FILMMAKER:Do you feel like you personally have a specific critical point of view? Like Armond White, for instance, writes from a race and class-conscious, highly-politicized point of view… did you ever pinpoint where you were coming from?

PEARY: Everybody’s criticism is subjective. Armond is somebody who’s subjectivity is glaring, is madly subjective. He’s a crazy, wonderful writer – when I agree with him, he’s the best, and when I don’t, I don’t know what he’s talking about. It would be really boring if every review you just had a rote opinion that you just plug into everything, that would be like being a communist critic or something. I guess I’m somewhere left-of-center, a critic who considers the meaning of films and the responsibility of cinema. At the same time I’m interested in feminism and women’s rights. I’m aware of the Hollywood factory and I feel alien from Hollywood today, which is just total cynicism as far as I’m concerned. I’m interested in transgressive cinema and cinema that challenges what I believe.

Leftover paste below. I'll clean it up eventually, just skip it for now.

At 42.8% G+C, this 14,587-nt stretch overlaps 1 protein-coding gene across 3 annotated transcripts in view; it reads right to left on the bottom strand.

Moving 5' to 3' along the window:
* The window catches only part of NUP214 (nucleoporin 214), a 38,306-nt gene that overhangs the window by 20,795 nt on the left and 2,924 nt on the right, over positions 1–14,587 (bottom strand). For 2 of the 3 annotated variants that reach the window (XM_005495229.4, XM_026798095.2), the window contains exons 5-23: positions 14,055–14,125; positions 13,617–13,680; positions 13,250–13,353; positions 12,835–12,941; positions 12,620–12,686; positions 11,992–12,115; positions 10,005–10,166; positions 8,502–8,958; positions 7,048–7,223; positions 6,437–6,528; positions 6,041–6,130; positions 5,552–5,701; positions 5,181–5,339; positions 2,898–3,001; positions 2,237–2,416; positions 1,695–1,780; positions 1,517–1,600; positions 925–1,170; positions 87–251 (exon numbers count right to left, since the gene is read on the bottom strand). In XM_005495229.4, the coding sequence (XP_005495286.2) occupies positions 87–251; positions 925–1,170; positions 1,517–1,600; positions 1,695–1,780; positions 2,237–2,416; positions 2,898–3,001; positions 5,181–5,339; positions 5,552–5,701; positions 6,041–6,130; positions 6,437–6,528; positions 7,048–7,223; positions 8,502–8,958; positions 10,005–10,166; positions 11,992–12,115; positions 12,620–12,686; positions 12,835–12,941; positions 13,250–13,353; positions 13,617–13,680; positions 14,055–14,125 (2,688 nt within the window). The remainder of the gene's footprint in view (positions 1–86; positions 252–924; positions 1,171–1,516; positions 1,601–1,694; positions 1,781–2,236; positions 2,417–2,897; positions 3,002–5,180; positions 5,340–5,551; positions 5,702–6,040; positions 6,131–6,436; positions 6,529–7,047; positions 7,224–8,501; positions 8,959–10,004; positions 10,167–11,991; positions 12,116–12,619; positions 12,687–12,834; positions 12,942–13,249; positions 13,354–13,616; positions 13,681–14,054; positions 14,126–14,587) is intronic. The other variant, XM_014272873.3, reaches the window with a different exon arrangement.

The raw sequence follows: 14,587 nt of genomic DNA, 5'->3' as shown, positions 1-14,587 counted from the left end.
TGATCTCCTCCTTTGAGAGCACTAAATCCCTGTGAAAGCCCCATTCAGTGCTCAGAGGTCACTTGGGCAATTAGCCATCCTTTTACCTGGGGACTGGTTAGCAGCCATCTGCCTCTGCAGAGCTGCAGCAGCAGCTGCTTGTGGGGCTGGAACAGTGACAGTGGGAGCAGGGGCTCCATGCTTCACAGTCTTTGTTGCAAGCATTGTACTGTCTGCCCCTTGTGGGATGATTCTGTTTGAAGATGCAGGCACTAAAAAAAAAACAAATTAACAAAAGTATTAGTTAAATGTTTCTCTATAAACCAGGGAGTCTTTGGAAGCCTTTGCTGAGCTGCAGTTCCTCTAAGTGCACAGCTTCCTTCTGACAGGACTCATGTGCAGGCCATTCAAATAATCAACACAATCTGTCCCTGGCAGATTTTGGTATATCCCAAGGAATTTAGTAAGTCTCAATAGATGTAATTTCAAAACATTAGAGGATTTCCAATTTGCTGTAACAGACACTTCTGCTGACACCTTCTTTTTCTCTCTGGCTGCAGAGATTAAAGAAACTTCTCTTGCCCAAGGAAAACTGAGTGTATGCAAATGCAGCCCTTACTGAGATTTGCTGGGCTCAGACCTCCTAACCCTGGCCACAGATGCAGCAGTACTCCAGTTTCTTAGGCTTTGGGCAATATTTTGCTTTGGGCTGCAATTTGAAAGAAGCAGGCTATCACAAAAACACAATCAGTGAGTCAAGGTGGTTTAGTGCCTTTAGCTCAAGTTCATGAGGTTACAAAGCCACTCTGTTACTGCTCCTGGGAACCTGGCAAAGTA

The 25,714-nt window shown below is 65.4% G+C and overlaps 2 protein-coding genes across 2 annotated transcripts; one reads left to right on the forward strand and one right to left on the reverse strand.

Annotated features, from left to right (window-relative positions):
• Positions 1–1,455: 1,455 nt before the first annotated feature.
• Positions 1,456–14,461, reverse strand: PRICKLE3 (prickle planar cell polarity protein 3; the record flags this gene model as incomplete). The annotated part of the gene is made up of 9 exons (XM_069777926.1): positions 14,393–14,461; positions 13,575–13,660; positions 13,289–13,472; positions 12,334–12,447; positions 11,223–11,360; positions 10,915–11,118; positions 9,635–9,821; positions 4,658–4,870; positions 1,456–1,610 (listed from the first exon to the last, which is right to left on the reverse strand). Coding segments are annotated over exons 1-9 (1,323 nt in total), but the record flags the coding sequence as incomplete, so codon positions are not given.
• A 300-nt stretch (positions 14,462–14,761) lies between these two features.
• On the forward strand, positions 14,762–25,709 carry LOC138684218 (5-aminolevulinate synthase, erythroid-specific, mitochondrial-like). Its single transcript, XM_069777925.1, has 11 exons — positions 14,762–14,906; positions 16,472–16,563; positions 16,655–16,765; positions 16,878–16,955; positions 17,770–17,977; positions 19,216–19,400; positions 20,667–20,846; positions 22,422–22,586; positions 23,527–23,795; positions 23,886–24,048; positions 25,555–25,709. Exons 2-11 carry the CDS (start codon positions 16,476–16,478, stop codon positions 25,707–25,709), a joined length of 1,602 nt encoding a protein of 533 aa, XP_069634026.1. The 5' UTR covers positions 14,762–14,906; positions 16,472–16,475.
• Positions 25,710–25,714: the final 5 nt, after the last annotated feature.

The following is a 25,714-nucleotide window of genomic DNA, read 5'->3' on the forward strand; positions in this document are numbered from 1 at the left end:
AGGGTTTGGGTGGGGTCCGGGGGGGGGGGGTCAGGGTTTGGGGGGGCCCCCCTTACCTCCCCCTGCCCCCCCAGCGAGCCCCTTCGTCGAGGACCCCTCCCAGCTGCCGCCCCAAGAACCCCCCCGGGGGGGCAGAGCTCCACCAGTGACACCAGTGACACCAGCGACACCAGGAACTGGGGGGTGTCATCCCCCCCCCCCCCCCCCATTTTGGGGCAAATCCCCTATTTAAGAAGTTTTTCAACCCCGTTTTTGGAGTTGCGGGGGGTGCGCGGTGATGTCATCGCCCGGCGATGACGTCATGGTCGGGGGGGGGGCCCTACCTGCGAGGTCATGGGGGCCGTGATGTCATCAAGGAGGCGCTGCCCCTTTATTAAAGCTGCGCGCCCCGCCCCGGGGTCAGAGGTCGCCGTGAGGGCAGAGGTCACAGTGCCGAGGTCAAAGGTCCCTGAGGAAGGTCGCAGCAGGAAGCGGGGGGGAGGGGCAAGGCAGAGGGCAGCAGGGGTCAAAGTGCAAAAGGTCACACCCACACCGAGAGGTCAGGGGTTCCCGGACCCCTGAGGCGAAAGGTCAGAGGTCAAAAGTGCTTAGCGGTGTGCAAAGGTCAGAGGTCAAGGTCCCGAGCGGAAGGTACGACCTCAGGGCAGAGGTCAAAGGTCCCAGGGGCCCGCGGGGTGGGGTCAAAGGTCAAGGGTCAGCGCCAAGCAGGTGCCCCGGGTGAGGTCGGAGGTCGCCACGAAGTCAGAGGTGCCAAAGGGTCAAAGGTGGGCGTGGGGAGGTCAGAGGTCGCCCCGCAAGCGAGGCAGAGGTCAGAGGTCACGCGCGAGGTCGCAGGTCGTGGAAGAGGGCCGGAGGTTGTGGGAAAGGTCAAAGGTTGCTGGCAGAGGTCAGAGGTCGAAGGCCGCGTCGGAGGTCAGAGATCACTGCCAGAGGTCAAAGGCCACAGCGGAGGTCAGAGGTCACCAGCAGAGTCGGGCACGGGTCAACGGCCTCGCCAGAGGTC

FILMMAKER: Why did you decide to make this film?